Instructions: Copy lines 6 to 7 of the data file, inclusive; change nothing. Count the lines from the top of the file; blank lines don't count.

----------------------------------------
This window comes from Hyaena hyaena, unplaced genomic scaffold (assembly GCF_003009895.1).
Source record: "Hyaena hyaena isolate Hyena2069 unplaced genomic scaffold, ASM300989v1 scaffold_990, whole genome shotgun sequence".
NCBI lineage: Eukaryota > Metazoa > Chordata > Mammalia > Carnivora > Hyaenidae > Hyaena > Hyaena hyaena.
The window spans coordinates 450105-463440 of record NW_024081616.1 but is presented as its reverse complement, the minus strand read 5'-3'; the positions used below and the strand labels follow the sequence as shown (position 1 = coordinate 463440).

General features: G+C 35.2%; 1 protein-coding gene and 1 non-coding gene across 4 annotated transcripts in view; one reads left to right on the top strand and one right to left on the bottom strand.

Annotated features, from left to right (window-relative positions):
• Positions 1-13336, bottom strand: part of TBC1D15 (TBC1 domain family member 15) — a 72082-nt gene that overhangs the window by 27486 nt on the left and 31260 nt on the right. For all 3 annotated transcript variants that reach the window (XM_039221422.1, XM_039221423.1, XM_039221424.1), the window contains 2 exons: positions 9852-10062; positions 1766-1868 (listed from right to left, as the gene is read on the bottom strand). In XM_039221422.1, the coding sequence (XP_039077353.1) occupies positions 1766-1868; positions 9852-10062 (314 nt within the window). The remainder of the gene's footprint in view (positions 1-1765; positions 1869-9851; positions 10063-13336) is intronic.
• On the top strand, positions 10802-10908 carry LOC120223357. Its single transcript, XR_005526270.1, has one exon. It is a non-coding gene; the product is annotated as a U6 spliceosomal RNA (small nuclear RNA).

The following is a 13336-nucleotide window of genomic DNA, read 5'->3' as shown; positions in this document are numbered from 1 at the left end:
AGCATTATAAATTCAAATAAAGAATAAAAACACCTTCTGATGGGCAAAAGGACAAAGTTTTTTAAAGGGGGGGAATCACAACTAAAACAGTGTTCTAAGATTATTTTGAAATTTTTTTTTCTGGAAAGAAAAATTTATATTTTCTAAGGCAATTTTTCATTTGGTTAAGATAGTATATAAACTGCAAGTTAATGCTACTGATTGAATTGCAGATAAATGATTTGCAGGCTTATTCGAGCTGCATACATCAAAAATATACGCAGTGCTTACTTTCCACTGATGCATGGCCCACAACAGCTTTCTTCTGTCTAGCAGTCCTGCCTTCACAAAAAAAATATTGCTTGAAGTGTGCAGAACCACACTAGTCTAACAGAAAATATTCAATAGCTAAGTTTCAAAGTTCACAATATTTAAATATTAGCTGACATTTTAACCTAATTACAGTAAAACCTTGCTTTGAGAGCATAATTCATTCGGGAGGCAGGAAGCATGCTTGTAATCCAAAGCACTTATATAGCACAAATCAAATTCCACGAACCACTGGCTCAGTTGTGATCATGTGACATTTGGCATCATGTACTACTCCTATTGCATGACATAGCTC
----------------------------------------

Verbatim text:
Annotated features, from left to right (window-relative positions):
• Positions 1-13336, bottom strand: part of TBC1D15 (TBC1 domain family member 15) — a 72082-nt gene that overhangs the window by 27486 nt on the left and 31260 nt on the right. For all 3 annotated transcript variants that reach the window (XM_039221422.1, XM_039221423.1, XM_039221424.1), the window contains 2 exons: positions 9852-10062; positions 1766-1868 (listed from right to left, as the gene is read on the bottom strand). In XM_039221422.1, the coding sequence (XP_039077353.1) occupies positions 1766-1868; positions 9852-10062 (314 nt within the window). The remainder of the gene's footprint in view (positions 1-1765; positions 1869-9851; positions 10063-13336) is intronic.